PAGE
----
A personal blog today and also one where I wish to share from what I took from a day of shock news.
I write this shortly after receiving the unexpected news that someone very close to me had passed away.
I got the news at 9am as I was about to start a day of five meetings in person and on video around the world.
I was initially frozen and in shock. I then burst into tears as I stepped onto a commuter train. A moment later I remembered a lyric from a song that goes: “life carries on in the people you meet” and I decided to carry on with my day. The dear person who had just died was all about living life in each moment, so to honour them I chose to do the same.
One of the people I was talking to that day was my friend and client Morgan DaCosta. A the end of our call I gave him my news and he reminded me of his catchphrase, “no ordinary moments”, a timely reminder. In life, there are no ordinary moments (and as I wrote about in this earlier post).
There are indeed no ordinary moments and life does carry on in the people you meet.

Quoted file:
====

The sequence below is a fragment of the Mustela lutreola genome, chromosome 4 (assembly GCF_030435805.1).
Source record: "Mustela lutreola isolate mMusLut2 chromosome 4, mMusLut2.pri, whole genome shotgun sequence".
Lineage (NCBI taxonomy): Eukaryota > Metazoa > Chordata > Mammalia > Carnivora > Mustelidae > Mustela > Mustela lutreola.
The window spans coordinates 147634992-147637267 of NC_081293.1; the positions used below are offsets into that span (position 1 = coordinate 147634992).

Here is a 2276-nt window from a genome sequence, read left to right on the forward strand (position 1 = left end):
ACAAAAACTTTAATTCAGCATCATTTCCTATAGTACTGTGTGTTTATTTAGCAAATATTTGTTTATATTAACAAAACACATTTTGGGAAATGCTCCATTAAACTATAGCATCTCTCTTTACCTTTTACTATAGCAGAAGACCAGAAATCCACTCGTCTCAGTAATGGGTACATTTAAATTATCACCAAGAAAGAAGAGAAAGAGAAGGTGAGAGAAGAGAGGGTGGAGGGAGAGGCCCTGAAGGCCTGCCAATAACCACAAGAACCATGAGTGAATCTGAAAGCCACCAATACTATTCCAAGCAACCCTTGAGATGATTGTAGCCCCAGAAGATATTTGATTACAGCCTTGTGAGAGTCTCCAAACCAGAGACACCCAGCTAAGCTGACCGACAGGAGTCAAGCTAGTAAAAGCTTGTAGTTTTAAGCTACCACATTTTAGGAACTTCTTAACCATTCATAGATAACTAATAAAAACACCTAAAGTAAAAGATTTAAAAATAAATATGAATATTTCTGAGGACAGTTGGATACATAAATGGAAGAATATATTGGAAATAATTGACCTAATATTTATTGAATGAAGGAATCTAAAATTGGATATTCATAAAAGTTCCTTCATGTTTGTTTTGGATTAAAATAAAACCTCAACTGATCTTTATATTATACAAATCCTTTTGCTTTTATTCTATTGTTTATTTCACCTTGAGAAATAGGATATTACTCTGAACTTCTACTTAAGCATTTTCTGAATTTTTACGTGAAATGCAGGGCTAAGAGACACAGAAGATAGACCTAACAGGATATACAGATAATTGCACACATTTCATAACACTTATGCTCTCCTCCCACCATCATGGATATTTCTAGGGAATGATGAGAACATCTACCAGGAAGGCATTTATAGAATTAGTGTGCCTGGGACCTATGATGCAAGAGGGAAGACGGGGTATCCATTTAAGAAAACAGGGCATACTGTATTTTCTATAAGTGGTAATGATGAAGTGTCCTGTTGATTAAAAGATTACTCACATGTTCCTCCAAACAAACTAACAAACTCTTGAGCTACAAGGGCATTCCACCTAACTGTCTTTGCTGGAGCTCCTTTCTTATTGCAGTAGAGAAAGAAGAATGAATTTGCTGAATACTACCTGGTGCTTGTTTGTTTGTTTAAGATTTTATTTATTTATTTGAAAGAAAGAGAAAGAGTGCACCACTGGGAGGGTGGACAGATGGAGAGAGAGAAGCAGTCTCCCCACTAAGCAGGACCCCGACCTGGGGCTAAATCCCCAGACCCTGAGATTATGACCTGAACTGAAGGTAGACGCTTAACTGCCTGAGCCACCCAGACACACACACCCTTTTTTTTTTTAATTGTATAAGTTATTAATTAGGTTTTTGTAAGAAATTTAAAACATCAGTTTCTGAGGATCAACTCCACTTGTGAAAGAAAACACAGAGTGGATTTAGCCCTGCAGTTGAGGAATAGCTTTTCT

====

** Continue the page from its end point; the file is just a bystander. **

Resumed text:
One of the things I love about being in my 50s is that there is that sense that life is to be lived in each moment, as though I am in excellent health, the ticking clock of this mortal coil sounds a little louder each day. Carpe Diem! (again an earlier post around that theme with three movies with meaning).
Around this theme, my mind now turns to the Holstee Manifesto, the image above that came out around 2011 from a clothing company and that I loved the moment I saw it. I hope you find inspiration for yourself in one or more of the lines.
For me, that line is “Life is about the people you meet”. Leadership is all about people, hence why I’ve been drawn more and more to focussing on leaders and leadership in my work.
In closing, the song lyric that inspired me that day was from Peter Gabriel and his song “I Grieve”, a song that starts with the shocking sadness of the realisation of losing someone, then, as the song moves forward, and just as I hope to experience at the upcoming funeral of that loved one, it shifts into a celebration of life and living life.
In honour of this dearly loved person, I will ever more dedicate myself to living on purpose and making a difference. Life carries on in the people you meet.
To close, that Peter Gabriel song, with first a lovely article about it by Alain de Botton in the Guardian, in which he notes: “the song both knows how to release our sadness and yet also channels and contains it. It creates perfect conditions for a catharsis.”
Also published on Medium.